While 19th- and early 20th-century Jewish historiography on the Middle Ages portrayed the Jews as powerless in an era of political and religious insecurity, recent scholarship has shown that the rabbis were actually pragmatic political as well as religious leaders who took an active role in promoting Jewish interests in the non-Jewish world. They accomplished this by creating a quasi-sovereign Jewish empire in exile based on external as well as internal sources of power. Although the Jews derived their relative power from their host governments, the rabbis legitimized it based on Talmudic legal principles.
First, they argued that the entire community is a collective court whose authority is based on an implied social contract binding upon all its members, and this court is able to expropriate property and can enact emergency legislation when necessary. While the rabbis debated the role of this court, they agreed that the ignorant masses must be excluded from power.
The most important justification for Jewish self-government in exile was the halakhic or legal doctrine, dina de malkhuta dina, "the law of the kingdom is the law." Yet instead of passively ceding complete legal authority to the king, the rabbis interpreted the "law of the kingdom" to refer only to matters of taxation. Thus, they assumed that this was a contract between two sovereign powers wherein each had to give up a portion of their power in order to live in peace: the rabbis would cede authority for taxation to the king, while the king would cede authority to the Jews to govern themselves in all other areas. Ironically, rather than acting as subservient political subjects to the king, the Jews were laying the legal groundwork for their own quasi-autonomous empire in exile.
While the rabbis legitimized their political authority in the Jewish community vis-a-vis foreign rulers based on internal Talmudic resources, they strategically negotiated alliances with both religious and secular rulers that enabled them to develop a certain level of political power and autonomy outside the Jewish community in the medieval political hierarchy. On the one hand, the religious authorities of Christianity and Islam designated the Jews as second-class citizens with no political power because of their inferior theological status in relation to God; on the other hand, they granted them political protection because of their unique association with the Hebrew scriptures, texts considered sacred by both religious communities and upon which both base their identities.
While cultivating relations with religious authorities in 9th-10th century Muslim Iraq and later Christian forces of the reconquista, Jews also initiated alliances with secular rulers like the French and German Kings from the Carolingian period until the 11th century and the Polish nobility of the 15th-16th centuries. This political pragmatism, along with their status as an urban merchant class, enabled them to rise above the peasant class and approach the level of knights and burghers. They had freedom of movement and, in many medieval towns in Germany, France, and Spain, were eligible for full citizenship. Ironically, the term that was used to describe the medieval sociopolitical status of the Jews was servi camerae or "serfs of the royal chamber," which, despite its negative connotation, actually enabled Jews to pay taxes directly to the king instead of to the local lords. While there was always a danger of financial extortion from the king, Jews received royal protection and were treated as free people.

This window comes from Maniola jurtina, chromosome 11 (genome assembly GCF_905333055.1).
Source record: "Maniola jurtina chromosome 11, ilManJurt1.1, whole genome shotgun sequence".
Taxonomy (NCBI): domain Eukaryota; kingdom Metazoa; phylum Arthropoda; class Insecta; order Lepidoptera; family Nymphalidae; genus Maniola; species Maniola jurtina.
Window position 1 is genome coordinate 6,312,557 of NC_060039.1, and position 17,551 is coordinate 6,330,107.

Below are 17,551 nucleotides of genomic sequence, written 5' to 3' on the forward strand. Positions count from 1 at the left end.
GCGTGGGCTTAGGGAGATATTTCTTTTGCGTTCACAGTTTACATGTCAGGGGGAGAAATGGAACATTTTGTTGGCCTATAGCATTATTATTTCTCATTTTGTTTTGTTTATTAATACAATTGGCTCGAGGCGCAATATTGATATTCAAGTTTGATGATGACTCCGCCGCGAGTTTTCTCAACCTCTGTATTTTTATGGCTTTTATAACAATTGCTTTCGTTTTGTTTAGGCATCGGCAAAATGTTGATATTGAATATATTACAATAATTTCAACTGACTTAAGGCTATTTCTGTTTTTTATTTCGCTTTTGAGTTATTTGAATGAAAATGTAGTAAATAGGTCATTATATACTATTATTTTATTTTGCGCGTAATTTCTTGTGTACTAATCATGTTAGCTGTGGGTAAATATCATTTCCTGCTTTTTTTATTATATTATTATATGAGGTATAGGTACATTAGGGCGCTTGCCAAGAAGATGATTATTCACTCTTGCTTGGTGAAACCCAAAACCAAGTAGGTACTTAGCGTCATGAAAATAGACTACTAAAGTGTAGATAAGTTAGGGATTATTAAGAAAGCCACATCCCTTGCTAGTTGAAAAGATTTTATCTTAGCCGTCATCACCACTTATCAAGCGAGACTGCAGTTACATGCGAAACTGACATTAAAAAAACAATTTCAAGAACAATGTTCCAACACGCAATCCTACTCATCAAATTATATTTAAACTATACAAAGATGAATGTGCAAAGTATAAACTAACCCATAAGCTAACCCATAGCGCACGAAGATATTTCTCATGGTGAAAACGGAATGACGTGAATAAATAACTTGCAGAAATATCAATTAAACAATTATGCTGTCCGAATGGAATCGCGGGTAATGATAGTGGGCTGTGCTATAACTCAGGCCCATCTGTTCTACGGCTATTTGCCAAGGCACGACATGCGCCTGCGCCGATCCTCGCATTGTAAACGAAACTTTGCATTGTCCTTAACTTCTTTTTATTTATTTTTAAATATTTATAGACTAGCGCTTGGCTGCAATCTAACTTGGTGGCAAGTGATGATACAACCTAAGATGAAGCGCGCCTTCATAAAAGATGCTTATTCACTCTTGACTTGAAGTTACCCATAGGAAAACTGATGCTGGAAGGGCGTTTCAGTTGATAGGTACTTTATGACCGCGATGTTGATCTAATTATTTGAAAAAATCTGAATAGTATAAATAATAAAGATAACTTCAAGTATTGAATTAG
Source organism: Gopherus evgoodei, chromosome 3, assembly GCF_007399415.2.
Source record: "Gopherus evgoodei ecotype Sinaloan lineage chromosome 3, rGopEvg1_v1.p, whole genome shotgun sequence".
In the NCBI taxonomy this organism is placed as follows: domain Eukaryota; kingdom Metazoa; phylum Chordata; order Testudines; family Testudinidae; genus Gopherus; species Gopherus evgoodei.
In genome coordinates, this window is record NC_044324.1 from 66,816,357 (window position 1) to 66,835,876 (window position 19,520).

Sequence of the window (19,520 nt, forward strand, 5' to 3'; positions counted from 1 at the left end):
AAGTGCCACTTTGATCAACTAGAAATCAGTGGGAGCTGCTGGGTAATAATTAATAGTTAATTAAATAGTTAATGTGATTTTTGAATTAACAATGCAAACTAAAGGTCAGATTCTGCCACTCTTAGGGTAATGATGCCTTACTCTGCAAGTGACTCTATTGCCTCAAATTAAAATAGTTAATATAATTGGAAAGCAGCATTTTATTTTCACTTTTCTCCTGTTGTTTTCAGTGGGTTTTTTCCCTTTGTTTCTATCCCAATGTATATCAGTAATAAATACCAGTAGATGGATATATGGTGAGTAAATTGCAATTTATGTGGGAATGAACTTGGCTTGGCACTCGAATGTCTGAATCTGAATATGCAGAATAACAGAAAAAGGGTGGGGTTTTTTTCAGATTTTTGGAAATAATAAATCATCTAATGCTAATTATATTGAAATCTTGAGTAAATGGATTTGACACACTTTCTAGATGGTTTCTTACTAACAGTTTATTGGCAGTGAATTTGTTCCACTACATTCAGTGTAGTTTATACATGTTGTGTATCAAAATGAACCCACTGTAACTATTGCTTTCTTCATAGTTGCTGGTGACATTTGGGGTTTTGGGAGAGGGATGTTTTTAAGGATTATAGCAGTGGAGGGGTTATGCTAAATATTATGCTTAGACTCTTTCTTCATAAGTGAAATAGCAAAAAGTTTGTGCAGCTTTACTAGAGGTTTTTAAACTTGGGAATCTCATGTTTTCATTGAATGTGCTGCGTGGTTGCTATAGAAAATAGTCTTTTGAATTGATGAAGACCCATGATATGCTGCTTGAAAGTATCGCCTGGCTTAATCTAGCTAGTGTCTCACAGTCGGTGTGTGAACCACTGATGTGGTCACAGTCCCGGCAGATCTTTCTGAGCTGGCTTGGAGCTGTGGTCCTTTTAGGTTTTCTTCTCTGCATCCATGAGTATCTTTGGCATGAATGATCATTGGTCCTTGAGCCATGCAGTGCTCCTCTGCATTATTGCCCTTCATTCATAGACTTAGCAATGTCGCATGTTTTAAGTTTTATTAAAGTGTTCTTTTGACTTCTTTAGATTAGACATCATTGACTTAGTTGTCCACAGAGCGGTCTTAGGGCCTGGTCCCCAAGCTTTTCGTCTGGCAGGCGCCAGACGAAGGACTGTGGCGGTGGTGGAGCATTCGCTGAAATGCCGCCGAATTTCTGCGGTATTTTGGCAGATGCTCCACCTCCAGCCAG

In contrast, the medieval Jews faced the greatest persecution when it was initiated by anti-government mass movements or popular uprisings. This was evident during the first Crusades in 1096 when overzealous knights and angry mobs went against explicit prohibitions in secular and ecclesiastical law not to kill Jews, who had a theologically protected status. Instead of going directly to Jerusalem to liberate Christian holy places from the Seljuk Turks, as they were called upon to do by Pope Urban II, these roving bands marched into the Rhineland and attacked Jewish communities in Speyer, Worms, Mainz, Trier, and Regensburg. The Jews responded by either taking up arms against the Crusaders or, in many cases, turning their weapons on themselves rather than converting to Christianity. This act of kiddush ha-Shem, or martyrdom, became associated with the active use of weapons rather than a passive resistance to their fate.